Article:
This biography has a different character than the others I have begun due to the fact that the historical record of Forrests life is skimpier than the rest. The biographer had to rely on the public record, mostly composed of legal notices, to trace the future generals early life. That record is augmented by personal recollections of people who knew Forrest and had their memories recorded much later. Of course, there is also plenty of unverifiable legend surrounding this famous man. Jack Hurst has done a good job of sifting the available information and piecing together a picture of the origins of Nathan Bedford Forrest.
Forrests early life resembles Abraham Lincolns in the respect that both were born into harsh and primitive circumstances with families reliant upon subsistence farming for survival. Forrest, like Lincoln, received about 6 months of formal education. Unlike Lincoln, Forrest was fully satisfied with that and never yearned for more schooling. One result of that lack is that Forrest had no written correspondence with friends, relatives or business associates. That type of correspondence is a great source of material for biographers of more literary personalities.
Forrest was born July 13, 1821 and named for his paternal grandfather (Nathan) and the Tennessee county in which he was born (Bedford). A twin sister was also born, but she died young of typhoid fever, as did two other sisters and two of his eight younger brothers.
When he was a teen the family moved to Hernando, Mississippi. Like other people I have read about Forrest travelled south to take part in the Mexican War. In his case the effort came to naught because he did it in 1841, years before the war started. In order to earn return passage home he split rails. Around this time he began independent life by going into business selling agricultural products, such as seed and farm implements. This entailed becoming a slave trader in a small way. In 1852, seeing where the real money was to be made, he moved north to Memphis and went into the slave trading business full time.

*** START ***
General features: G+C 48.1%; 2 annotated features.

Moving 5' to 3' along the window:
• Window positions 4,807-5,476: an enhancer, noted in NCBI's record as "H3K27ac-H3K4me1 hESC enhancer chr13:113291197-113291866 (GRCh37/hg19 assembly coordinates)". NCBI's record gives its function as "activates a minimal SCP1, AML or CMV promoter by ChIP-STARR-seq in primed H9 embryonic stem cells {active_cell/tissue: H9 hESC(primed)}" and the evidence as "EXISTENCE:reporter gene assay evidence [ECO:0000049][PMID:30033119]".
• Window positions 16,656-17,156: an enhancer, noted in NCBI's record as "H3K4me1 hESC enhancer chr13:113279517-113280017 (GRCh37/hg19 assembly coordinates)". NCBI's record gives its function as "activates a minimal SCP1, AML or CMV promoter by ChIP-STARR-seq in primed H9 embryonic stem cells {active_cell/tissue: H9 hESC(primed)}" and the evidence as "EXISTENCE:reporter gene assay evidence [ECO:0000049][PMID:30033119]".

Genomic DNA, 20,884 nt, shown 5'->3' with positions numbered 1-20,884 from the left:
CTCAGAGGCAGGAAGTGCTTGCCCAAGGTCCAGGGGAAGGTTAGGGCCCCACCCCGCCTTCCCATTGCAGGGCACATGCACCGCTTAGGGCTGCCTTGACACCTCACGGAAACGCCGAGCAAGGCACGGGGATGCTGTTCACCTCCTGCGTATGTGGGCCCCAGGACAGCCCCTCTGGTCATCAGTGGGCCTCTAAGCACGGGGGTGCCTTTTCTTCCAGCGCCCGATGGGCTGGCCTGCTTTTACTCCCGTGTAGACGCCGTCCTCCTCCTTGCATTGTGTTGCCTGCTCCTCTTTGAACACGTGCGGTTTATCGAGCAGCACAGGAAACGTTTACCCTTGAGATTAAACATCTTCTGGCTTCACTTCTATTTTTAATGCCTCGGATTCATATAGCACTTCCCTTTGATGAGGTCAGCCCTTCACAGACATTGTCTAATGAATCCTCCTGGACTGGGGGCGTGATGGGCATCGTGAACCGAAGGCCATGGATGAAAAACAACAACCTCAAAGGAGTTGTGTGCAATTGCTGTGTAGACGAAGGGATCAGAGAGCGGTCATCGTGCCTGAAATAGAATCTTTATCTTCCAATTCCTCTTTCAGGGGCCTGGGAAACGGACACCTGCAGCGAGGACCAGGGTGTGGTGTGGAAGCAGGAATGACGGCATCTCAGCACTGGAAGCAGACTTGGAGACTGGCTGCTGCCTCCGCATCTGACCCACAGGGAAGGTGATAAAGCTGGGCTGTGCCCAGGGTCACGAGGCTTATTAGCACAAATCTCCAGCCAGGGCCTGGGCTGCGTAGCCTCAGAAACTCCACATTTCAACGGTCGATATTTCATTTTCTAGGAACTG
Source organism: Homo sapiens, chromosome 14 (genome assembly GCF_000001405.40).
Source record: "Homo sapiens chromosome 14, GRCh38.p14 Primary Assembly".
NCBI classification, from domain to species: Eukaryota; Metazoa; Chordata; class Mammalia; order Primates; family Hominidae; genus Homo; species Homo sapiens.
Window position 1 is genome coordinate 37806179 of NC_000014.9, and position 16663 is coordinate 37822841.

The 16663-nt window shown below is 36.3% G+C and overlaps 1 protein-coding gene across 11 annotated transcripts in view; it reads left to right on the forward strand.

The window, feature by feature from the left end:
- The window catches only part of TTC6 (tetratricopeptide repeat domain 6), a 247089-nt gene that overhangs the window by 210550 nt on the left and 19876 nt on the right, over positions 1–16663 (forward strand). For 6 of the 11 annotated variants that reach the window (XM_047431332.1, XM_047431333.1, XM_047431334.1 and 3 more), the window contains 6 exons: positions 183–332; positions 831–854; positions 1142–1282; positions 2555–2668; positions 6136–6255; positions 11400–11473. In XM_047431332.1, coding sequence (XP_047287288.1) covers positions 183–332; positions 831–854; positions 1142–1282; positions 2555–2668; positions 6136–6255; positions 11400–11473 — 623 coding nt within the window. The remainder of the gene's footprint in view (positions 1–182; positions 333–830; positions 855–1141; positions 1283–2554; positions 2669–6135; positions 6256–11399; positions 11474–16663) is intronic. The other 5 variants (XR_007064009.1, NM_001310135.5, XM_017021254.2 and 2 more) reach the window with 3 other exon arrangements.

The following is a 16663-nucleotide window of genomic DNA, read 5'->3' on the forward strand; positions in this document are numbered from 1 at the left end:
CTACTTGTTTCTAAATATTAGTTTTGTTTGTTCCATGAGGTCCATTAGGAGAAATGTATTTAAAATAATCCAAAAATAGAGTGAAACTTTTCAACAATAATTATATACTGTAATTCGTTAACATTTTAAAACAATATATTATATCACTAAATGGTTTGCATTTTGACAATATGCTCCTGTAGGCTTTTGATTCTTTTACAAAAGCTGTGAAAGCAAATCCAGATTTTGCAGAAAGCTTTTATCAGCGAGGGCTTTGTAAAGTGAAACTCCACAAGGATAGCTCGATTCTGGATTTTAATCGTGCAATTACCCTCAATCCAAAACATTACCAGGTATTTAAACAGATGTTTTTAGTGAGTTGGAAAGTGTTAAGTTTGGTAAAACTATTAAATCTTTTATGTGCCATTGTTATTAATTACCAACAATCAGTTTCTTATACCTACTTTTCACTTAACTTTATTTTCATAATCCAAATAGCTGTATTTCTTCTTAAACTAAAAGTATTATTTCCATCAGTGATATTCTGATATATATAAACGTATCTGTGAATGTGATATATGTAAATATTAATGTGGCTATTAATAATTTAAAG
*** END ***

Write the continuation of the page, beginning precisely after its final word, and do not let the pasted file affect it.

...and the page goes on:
The book then provides a good description of the sordid business of trafficking in human beings as it existed in the south in the first half of the nineteenth century. According to Forrest mythology he was especially humane to the slaves who passed through his hands, but Hurst shows that he probably was no better or worse than others in the trade. Forrest was a careful and thrifty businessman where his inventory was concerned. In connection with the slave business Forrest began to acquire farm lands as well as commercial property in Memphis. During slow times in the slave trading business he kept his stock productively occupied by raising cotton on his own property.
One way my knowledge is being enhanced during my reading and this applies to all the books I have started is that I am forced to refer to maps to understand the geography from the eastern mountains to the Mississippi Valley. The Mississippi River and other waterways play a vital role in the history we are covering and I find I dont know as much about their courses as I thought. This deficiency is slowly being corrected.
Other vital events in Forrests pre-Civil War life were his marriage to Mary Ann Montgomery in 1845 and the death of a 6-year-old daughter, Fanny, in 1854. As Forrest becomes an increasingly prominent citizen of Memphis he will enter city politics, but that comes post-1856 and we will cover it later.
One part of the character of Nathan Bedford Forrest that became apparent even as a child is that he is not a person to be trifled with. Whether it is the panther that attacked and injured his mother when he was a boy or someone impugning his courage as a city councilman, he does not take injury sitting down.
I am only to page 67 of Nathan Bedford Forrest: A Biography, but based on the quality of what I have read so far I would recommend it to other readers.